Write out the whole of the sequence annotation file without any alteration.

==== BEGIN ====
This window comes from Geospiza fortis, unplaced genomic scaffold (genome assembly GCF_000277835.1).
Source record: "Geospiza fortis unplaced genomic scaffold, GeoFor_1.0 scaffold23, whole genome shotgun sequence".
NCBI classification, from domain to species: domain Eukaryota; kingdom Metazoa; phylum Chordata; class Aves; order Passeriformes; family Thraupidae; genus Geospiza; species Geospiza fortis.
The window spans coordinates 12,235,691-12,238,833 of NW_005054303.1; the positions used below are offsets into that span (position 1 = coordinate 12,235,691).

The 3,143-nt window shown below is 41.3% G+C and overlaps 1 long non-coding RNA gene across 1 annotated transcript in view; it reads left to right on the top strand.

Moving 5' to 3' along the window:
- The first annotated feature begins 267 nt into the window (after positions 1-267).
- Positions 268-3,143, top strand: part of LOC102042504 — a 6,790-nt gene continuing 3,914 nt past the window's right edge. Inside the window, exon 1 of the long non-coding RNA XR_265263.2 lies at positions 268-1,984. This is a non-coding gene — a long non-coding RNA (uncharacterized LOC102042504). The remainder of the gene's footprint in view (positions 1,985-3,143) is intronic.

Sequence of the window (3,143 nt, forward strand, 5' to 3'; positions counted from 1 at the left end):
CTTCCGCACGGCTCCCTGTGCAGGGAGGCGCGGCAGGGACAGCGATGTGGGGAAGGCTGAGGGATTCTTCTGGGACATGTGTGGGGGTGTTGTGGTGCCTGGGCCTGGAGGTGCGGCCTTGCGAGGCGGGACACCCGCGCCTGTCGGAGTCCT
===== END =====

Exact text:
This window comes from Geospiza fortis, unplaced genomic scaffold (genome assembly GCF_000277835.1).
Source record: "Geospiza fortis unplaced genomic scaffold, GeoFor_1.0 scaffold23, whole genome shotgun sequence".
NCBI classification, from domain to species: domain Eukaryota; kingdom Metazoa; phylum Chordata; class Aves; order Passeriformes; family Thraupidae; genus Geospiza; species Geospiza fortis.
The window spans coordinates 12,235,691-12,238,833 of NW_005054303.1; the positions used below are offsets into that span (position 1 = coordinate 12,235,691).

The 3,143-nt window shown below is 41.3% G+C and overlaps 1 long non-coding RNA gene across 1 annotated transcript in view; it reads left to right on the top strand.

Moving 5' to 3' along the window:
- The first annotated feature begins 267 nt into the window (after positions 1-267).
- Positions 268-3,143, top strand: part of LOC102042504 — a 6,790-nt gene continuing 3,914 nt past the window's right edge. Inside the window, exon 1 of the long non-coding RNA XR_265263.2 lies at positions 268-1,984. This is a non-coding gene — a long non-coding RNA (uncharacterized LOC102042504). The remainder of the gene's footprint in view (positions 1,985-3,143) is intronic.

Sequence of the window (3,143 nt, forward strand, 5' to 3'; positions counted from 1 at the left end):
CTTCCGCACGGCTCCCTGTGCAGGGAGGCGCGGCAGGGACAGCGATGTGGGGAAGGCTGAGGGATTCTTCTGGGACATGTGTGGGGGTGTTGTGGTGCCTGGGCCTGGAGGTGCGGCCTTGCGAGGCGGGACACCCGCGCCTGTCGGAGTCCT